This lesson allows students to explore ways that artists have expressed feelings of oppression, and provides students with a voice to express themes of empowerment as a response.
Students will examine art that deals with oppression.
Students will determine how such art has influenced the public.
Students will brainstorm on how they as artists can help promote a group of people.
Have the students begin by examine the art of the above artists.
What is going on in these pictures? Why do you think the artist created this work? What effect does it have on you as a viewer? Who do you think in this society is put down or not listened too? What do you want to say to the public about this group? How can you empower them through your art?
After discussing the artwork, have the conversation with the students involve more personal relevance for the students. Who do they think are not respected or listened too? Is it them, the youth of American? Is it the poor or homeless? Is it still the same people that these artists spoke about in their work? Have the students brainstorm on ways representing the oppression or empowerment a group of people. What symbols can they create to express their ideas?
After the students have discussed different objects or people that they want to represent in their work, have students explain how they might create a sculpture to demonstrate their ideas. This will help them visualize how their artwork might look. Demonstrate how to begin the papier-mâché sculpture by starting form a paper bases of crumbled up paper that is taped together, and then adding strips of papier-mâché to create their form.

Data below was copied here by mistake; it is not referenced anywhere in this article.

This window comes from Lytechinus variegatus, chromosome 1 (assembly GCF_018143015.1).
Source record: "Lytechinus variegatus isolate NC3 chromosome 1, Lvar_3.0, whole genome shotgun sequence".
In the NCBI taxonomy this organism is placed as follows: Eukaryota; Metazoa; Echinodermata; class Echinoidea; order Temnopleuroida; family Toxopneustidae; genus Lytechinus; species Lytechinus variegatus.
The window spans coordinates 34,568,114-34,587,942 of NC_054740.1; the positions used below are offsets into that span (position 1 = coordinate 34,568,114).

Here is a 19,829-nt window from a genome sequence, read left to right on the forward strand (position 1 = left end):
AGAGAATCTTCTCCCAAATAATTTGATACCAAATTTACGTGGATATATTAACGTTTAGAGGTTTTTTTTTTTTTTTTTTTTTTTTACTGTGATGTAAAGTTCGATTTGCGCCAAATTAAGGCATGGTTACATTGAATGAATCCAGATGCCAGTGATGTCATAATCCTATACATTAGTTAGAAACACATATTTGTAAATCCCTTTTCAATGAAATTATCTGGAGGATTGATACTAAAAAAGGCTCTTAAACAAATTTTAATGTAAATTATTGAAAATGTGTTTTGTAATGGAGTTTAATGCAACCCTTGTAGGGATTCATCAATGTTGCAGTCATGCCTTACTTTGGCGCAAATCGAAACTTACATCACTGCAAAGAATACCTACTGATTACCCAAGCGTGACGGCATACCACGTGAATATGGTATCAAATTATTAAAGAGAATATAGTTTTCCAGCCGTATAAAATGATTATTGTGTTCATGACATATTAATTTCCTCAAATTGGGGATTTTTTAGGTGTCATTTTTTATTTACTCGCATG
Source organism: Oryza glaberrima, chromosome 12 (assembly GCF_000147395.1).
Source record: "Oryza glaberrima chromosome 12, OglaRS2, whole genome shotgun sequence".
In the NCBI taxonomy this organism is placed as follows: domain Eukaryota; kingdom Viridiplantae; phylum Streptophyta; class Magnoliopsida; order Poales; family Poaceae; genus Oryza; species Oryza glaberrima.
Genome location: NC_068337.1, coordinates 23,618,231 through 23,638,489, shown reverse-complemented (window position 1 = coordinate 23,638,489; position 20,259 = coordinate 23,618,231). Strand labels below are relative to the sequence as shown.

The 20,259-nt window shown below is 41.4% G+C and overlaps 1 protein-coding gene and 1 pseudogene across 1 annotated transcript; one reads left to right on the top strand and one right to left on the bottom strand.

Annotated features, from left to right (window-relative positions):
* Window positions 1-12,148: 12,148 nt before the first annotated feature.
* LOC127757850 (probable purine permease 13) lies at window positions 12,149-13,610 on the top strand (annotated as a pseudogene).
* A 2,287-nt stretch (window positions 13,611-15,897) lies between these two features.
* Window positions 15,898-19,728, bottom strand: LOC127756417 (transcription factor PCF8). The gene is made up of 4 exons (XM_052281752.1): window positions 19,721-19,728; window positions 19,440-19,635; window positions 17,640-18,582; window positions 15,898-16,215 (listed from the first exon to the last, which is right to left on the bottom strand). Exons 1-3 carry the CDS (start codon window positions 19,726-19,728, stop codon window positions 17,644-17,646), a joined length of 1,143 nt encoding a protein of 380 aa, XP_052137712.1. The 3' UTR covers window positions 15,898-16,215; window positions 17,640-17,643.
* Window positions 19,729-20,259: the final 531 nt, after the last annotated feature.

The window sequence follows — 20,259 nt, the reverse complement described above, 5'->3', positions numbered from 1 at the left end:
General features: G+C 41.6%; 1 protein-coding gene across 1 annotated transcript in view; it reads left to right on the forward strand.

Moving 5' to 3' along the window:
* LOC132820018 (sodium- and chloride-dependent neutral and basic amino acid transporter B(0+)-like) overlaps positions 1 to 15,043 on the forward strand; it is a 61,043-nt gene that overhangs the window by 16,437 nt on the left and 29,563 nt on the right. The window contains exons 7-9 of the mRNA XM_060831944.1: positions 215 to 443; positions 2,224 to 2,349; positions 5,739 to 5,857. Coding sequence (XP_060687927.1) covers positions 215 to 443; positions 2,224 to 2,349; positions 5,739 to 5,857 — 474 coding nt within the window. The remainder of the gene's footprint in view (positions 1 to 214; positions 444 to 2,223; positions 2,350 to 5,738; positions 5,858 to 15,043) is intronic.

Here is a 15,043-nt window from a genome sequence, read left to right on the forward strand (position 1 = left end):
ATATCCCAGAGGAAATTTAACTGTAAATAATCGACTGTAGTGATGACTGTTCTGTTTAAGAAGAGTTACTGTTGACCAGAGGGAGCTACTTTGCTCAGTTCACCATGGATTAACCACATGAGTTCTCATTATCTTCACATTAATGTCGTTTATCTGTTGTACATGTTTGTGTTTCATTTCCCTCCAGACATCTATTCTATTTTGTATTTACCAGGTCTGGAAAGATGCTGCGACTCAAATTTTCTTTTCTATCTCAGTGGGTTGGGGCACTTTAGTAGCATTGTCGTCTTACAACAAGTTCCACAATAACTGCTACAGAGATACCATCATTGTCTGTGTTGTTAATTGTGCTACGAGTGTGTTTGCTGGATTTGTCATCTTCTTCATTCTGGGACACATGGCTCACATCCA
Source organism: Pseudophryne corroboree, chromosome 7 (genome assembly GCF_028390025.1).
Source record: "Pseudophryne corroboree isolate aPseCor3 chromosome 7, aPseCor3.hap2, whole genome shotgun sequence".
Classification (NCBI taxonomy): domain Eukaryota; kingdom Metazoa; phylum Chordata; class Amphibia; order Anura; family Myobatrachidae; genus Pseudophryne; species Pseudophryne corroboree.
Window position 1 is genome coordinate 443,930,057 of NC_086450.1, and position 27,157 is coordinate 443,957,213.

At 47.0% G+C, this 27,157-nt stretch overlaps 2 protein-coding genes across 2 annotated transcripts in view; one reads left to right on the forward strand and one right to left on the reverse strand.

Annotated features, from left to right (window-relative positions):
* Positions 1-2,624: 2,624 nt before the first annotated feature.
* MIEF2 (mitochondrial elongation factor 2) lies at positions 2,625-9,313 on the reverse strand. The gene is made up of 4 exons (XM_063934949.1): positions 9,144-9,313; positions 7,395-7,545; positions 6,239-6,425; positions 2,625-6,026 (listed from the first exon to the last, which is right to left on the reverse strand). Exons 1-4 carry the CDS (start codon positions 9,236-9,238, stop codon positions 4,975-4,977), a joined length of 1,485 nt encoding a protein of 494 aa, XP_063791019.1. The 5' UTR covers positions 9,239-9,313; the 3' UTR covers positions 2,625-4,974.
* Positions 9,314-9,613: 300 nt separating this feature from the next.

Have the students start off with thumbnail sketches to get some ideas down on paper. Then have them start working on their piece. Encourage student to keep their ideas simple in order to represent them with papier mâché.
Have students write about their sculpture. Why did they represent what they did? What did they want the public to know about this piece?
The works will be critiqued. During the discussion the artist will explain why they have created their piece. Their work will be assessed on their ability to carry meaning in their piece.
The author of this lesson, Deidre Kenna, a Masters in Art Education student of the School of Visual Arts in NYC, is the 2003-2004 scholarship recipient of the Keith Haring Scholarship award. This project is a collaboration with The School of Visual Arts & a local NYC public high school.
To find out more about The Keith Haring Foundation Scholarship offered through the School of Visual Arts, please contact: Director, School of Visual Arts/Visual Arts Foundation, 15 Gramercy Park South, NYC 10003 or SVA's web site.